Table egg production during the remainder of 2014 is expected to continue about 1 percent higher than the previous year. Production of hatching eggs is expected to be somewhat higher as broiler integrators move to increase the number of broiler chicks available for growout in the second half of the year.

Egg Prices Down in 2015

Better overall economic conditions in 2015 are expected to generate greater demand for shell eggs and egg products, especially from the food service sector. However, higher production is expected to offset the demand and leave overall wholesale egg prices in 2015 at $1.22 to $1.32 per dozen, down somewhat from the expected average price in 2014.

Wholesale egg prices in the New York market averaged $1.43 per dozen for Grade A large eggs, during first-quarter 2014, 12 percent higher than a year earlier. Part of the increase in 2014 prices was due to a late Easter holiday. The price increases that normally precede the Easter holiday continue on through the end of the first quarter. Prices reached a high of $1.75 per dozen in early April, and shortly after the Easter holiday prices had declined seasonally to $1.23 per dozen by late April before increasing in early May. Prices for second-quarter 2014 are expected to average $1.33 to $1.37 per dozen, up about 25 cents from the previous year, and to average lower in third-quarter 2014.

Poultry Trade 

U.S. Broiler Shipments Down in March

Broiler shipments in March 2014 decreased 3.4 percent from a year earlier, totaling 628.7 million pounds. Top export partners in March included Mexico, Russia, Angola, Cuba, and Turkey, with Mexico leading with 117.1 million pounds shipped in March. The second highest U.S. export market was Russia, with 37.0 million pounds shipped, followed by Angola with 36.6 million pounds. Cuba and Turkey finished fourth and fifth, with exports totaling 28.8 and 28.0 million pounds, respectively. USDA forecasts 7.531 billion pounds of broiler exports for 2014. USDA forecasts 7.625 billion pounds of broiler exports for 2015. This is the first month containing the 2015 forecast.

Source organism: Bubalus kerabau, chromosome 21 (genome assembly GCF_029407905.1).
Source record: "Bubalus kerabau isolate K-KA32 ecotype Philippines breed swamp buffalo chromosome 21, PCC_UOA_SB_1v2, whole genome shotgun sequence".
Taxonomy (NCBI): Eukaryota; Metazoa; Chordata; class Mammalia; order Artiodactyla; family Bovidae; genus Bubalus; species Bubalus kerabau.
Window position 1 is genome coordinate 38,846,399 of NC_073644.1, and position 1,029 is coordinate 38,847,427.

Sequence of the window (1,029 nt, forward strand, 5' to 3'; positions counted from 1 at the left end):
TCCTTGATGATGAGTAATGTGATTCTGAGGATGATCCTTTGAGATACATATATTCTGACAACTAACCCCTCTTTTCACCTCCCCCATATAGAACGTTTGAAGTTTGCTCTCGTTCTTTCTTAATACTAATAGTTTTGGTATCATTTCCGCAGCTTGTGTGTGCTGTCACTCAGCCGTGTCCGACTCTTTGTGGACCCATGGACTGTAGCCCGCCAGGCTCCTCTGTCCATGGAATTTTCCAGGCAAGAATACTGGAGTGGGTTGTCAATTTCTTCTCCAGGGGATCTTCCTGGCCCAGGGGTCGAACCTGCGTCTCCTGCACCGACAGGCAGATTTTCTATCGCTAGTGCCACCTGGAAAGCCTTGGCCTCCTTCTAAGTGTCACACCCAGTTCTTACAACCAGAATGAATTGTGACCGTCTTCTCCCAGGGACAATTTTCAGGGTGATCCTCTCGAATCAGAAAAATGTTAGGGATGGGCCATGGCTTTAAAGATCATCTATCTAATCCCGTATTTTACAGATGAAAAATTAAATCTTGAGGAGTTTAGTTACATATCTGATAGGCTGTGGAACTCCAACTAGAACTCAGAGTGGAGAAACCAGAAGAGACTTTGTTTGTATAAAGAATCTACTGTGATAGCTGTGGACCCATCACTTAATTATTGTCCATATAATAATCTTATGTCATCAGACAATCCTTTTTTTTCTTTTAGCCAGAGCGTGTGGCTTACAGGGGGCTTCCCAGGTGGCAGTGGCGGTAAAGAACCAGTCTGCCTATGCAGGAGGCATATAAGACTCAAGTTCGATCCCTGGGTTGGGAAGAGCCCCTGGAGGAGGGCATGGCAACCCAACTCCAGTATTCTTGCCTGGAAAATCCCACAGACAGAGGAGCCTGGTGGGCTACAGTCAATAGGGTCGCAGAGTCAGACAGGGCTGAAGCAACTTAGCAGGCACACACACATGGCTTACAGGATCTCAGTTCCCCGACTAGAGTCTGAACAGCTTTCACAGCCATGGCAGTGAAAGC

Turkey Shipments Up in March

Turkey shipments totaled 60.9 million pounds in March 2014, an increase of 0.2 percent from a year ago. The United States shipped 38.6 million pounds of turkey meat to Mexico in March 2014, an increase of 46.2 percent from a year earlier, accounting for over 63 percent of all shipments. The current forecast for 2014 exports is 713 million pounds. The initial 2015 USDA forecast is 750 million pounds.

Egg and Egg Product Shipments Rose in March

Egg and egg product shipments in March 2014 were up 7.3 percent from a year ago. On a shell egg basis, a total of 28.0 million dozen eggs were shipped. Mexico remains one of the largest destinations for U.S. egg and egg product exports, with 6.6 million dozen eggs shipped in March 2014, a 32.5-percent increase over March 2013, but Mexico was exceeded in March by Canada. Shipments to Canada were 7.3 million dozen eggs in March, an increase of 44.6 percent. The 2014 forecast on a shell egg basis is 310 million dozen. The initial 2015 forecast is 320 million dozen.


Prices Are Forecast Lower in 2015; However Continued Strong Demand Will Moderate Price Declines Despite Higher Domestic and International Milk Production

Feed prices are likely to remain moderate compared with recent years for the balance of 2013/14 and into 2014/15. Corn prices for 2013/14 are raised in May from April and forecast at $4.50-$4.80 per bushel; the price range was narrowed at the lower end, boosting the mid-point by 5 cents. Initial forecasts for the 2014/15 year call for corn prices to decline to $3.85-$4.55 per bushel. Current-year soybean meal price estimates are raised slightly from April to $485 per ton. The initial 2014/15 soybean meal price forecast is much lower, at $355-$395 per ton. The forecast is based on higher soybean plantings and yields. April’s Agricultural Prices report placed April’s preliminary price for alfalfa hay at $206 per ton, above March’s $191 price but below the April 2013 price of $213 per ton.